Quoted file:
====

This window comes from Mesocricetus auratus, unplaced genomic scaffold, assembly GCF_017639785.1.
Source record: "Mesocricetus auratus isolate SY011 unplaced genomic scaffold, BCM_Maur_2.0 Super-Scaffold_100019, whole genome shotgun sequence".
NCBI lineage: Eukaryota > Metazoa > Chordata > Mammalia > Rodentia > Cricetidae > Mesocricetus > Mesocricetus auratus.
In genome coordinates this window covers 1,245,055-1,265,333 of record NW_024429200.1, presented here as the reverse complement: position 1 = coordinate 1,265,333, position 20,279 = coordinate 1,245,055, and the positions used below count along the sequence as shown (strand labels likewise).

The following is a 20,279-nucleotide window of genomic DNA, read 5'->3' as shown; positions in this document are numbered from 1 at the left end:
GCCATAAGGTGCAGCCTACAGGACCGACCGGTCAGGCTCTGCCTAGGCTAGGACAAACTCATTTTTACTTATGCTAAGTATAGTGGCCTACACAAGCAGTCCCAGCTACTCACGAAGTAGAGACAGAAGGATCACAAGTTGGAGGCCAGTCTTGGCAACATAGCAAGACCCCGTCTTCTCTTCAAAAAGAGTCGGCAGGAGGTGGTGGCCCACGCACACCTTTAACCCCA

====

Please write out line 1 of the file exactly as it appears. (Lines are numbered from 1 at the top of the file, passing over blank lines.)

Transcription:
This window comes from Mesocricetus auratus, unplaced genomic scaffold, assembly GCF_017639785.1.